Blame game in standoff over Violence Against Women Act
Ernst says Democrats motivated by her 2020 race; Schumer calls her ‘afraid of NRA’
Iowa Republican Sen. Joni Ernst said Tuesday that Democrats trying to undermine her 2020 reelection contributed to stalled talks to reauthorize the Violence Against Women Act.
Ernst had been working with Democratic Sen. Dianne Feinstein of California for months on a bipartisan reauthorization bill before both sides said the negotiations fell apart earlier this month.
Democrats argued they had reached an impasse on gun rights provisions that the House, over the objection of most GOP members, added to the bill earlier this year.
Ernst laid the blame partially at the feet of Senate Minority Leader Charles E. Schumer, a Democrat from New York.
“Basically anybody that’s up in 2020, Schumer doesn’t want to move on legislation sponsored by them,” Ernst said.
Democrats said Republicans were doing the work of the National Rifle Association.
“The House passed it more than 200 days ago,” Schumer told reporters on Tuesday. “Sen. Ernst is simply afraid of the NRA.”
Gun purchases banned
Last week, Feinstein introduced the House version of the reauthorization, and every member in the Democratic caucus was a cosponsor.
Existing law bars gun purchases by people convicted of felonies and some misdemeanors. The House renewal of VAWA would add convictions for misdemeanor stalking and more domestic abuse crimes to that list.
Feinstein told CQ Roll Call that she felt no pressure from Democratic leadership over working with Ernst.
She said talks “haven’t broken down, they just weren’t going anywhere,” after eight months, so Feinstein introduced the House-passed measure. She said she’s still open to a compromise with Ernst.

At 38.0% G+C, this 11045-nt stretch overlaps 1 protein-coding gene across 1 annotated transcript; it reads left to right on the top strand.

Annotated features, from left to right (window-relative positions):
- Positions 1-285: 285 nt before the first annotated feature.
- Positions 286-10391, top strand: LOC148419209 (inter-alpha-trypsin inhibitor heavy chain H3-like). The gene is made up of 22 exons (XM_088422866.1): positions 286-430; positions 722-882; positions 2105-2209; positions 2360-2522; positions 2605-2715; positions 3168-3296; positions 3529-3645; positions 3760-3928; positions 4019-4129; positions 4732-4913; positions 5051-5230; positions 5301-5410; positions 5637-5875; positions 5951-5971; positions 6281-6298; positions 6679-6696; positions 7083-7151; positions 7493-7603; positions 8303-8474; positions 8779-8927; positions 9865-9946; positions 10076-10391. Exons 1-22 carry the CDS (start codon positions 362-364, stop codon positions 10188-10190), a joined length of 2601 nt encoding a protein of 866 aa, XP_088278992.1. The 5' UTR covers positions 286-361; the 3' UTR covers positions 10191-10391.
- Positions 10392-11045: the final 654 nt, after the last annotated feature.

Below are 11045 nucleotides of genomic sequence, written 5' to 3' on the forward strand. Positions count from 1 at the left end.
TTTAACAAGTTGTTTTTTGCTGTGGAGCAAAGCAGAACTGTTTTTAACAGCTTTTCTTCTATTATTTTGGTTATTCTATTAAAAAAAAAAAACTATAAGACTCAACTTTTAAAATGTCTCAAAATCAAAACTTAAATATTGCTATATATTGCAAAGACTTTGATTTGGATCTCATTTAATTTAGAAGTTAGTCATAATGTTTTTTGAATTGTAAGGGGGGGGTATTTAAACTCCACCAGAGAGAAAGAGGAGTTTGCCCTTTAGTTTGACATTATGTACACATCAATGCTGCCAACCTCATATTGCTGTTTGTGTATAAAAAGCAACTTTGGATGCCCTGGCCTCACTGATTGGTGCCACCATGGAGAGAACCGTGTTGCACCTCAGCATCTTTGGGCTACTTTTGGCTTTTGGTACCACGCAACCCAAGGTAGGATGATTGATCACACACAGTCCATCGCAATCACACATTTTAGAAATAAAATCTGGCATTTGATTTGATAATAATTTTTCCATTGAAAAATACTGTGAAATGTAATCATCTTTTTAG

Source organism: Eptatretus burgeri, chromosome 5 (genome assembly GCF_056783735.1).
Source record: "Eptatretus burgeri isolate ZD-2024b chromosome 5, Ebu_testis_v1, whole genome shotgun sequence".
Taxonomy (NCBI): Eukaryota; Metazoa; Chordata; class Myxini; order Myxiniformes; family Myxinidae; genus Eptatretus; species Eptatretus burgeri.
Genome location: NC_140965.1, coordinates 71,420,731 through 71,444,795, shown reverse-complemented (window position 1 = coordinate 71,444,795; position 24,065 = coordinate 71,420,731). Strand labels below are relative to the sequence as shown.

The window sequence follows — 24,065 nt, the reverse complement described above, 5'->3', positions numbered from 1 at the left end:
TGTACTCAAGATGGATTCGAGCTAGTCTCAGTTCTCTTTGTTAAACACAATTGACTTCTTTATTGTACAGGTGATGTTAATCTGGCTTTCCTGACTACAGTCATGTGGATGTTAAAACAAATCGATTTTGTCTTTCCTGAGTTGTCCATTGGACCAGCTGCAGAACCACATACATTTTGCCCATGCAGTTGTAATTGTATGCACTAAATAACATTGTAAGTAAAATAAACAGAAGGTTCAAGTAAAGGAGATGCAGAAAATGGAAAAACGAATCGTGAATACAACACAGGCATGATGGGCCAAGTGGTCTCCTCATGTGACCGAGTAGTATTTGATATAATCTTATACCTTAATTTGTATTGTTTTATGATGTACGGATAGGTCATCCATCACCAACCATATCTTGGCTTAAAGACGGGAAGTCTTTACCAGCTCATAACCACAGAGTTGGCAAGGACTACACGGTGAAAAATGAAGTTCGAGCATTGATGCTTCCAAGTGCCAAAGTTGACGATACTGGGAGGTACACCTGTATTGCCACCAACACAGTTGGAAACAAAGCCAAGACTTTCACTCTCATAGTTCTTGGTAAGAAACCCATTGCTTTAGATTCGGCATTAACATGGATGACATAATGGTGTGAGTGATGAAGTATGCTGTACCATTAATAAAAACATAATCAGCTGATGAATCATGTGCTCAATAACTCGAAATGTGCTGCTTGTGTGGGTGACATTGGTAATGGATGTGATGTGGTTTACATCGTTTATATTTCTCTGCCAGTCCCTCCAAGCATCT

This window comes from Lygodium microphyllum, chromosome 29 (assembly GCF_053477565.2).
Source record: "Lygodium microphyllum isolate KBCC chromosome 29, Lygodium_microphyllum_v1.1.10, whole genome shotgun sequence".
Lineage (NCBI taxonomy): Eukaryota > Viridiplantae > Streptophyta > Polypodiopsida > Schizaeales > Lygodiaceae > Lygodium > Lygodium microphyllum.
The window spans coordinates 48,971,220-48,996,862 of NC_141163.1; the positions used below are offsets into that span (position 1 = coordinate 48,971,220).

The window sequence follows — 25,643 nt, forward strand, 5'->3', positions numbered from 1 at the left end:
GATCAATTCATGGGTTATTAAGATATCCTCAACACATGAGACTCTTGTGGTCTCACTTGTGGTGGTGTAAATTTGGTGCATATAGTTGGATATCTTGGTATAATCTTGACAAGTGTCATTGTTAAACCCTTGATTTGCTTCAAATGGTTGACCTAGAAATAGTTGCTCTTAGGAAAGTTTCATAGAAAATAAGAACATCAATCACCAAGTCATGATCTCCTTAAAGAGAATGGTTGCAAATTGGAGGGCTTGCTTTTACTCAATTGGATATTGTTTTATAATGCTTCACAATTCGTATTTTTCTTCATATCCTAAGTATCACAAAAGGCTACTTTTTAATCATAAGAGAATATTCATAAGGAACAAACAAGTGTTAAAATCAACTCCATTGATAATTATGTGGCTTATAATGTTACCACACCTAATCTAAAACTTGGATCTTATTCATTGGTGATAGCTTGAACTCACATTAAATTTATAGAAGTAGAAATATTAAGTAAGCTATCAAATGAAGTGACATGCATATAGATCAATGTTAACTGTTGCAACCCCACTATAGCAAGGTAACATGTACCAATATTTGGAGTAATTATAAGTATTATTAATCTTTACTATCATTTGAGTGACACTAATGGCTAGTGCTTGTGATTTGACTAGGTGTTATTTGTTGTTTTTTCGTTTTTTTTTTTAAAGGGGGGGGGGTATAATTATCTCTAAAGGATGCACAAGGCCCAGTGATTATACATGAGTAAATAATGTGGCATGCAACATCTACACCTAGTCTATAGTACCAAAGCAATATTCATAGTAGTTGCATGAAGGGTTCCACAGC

Ernst argued the House-passed bill was a “nonstarter” in the Senate, saying it is “full of political talking points.”
She said she was preparing to introduce a bill that would not include an expanded ban on gun purchases and provisions to increase support for LGBTQ victims at shelters. The measure also would change House-approved language that expanded Native American jurisdiction over non-tribal defendants on reservations.
Ernst said she plans to introduce her own version of the bill later this week, but is still approaching colleagues to add cosponsors. Two she mentioned to reporters — Sens. Lindsey Graham of South Carolina and John Cornyn of Texas — will also be on the ballot next year.
Ernst and Cornyn ranked Nos. 7 and 10 on CQ Roll Call’s list of the most vulnerable senators on the ballot next year. Inside Elections with Nathan L. Gonzales rates Ernst’s race Lean Republican, and Cornyn’s Likely Republican. President Donald Trump carried both of their states by 9 percentage points in 2016.
It’s not clear how either bill could move without bipartisan support, because Senate rules require bipartisan support for current legislation.